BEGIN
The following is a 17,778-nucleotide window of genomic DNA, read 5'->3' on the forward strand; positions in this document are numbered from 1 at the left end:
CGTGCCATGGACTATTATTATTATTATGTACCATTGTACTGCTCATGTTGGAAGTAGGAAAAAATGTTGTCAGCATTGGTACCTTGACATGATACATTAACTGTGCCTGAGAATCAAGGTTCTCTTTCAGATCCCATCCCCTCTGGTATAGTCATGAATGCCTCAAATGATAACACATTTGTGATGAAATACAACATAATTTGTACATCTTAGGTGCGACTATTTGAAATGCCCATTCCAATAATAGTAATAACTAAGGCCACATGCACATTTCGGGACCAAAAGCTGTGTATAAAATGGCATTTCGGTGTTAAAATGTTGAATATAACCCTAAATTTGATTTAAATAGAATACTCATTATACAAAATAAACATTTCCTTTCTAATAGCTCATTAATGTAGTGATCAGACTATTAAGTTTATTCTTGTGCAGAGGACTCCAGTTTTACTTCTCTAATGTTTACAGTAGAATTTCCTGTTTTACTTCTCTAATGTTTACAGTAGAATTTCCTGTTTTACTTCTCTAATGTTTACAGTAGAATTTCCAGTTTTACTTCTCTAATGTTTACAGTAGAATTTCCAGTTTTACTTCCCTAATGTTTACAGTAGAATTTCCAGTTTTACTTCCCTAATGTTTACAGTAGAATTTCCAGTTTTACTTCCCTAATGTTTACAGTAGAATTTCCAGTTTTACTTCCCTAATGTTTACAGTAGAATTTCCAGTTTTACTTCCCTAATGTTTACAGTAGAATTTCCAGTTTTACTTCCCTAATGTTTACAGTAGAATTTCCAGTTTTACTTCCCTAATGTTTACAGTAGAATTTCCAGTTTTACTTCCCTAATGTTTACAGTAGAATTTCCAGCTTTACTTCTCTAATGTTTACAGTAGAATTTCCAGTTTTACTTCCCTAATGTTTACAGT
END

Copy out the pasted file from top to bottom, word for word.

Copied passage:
The following is a 17,778-nucleotide window of genomic DNA, read 5'->3' on the forward strand; positions in this document are numbered from 1 at the left end:
CGTGCCATGGACTATTATTATTATTATGTACCATTGTACTGCTCATGTTGGAAGTAGGAAAAAATGTTGTCAGCATTGGTACCTTGACATGATACATTAACTGTGCCTGAGAATCAAGGTTCTCTTTCAGATCCCATCCCCTCTGGTATAGTCATGAATGCCTCAAATGATAACACATTTGTGATGAAATACAACATAATTTGTACATCTTAGGTGCGACTATTTGAAATGCCCATTCCAATAATAGTAATAACTAAGGCCACATGCACATTTCGGGACCAAAAGCTGTGTATAAAATGGCATTTCGGTGTTAAAATGTTGAATATAACCCTAAATTTGATTTAAATAGAATACTCATTATACAAAATAAACATTTCCTTTCTAATAGCTCATTAATGTAGTGATCAGACTATTAAGTTTATTCTTGTGCAGAGGACTCCAGTTTTACTTCTCTAATGTTTACAGTAGAATTTCCTGTTTTACTTCTCTAATGTTTACAGTAGAATTTCCTGTTTTACTTCTCTAATGTTTACAGTAGAATTTCCAGTTTTACTTCTCTAATGTTTACAGTAGAATTTCCAGTTTTACTTCCCTAATGTTTACAGTAGAATTTCCAGTTTTACTTCCCTAATGTTTACAGTAGAATTTCCAGTTTTACTTCCCTAATGTTTACAGTAGAATTTCCAGTTTTACTTCCCTAATGTTTACAGTAGAATTTCCAGTTTTACTTCCCTAATGTTTACAGTAGAATTTCCAGTTTTACTTCCCTAATGTTTACAGTAGAATTTCCAGTTTTACTTCCCTAATGTTTACAGTAGAATTTCCAGTTTTACTTCCCTAATGTTTACAGTAGAATTTCCAGCTTTACTTCTCTAATGTTTACAGTAGAATTTCCAGTTTTACTTCCCTAATGTTTACAGT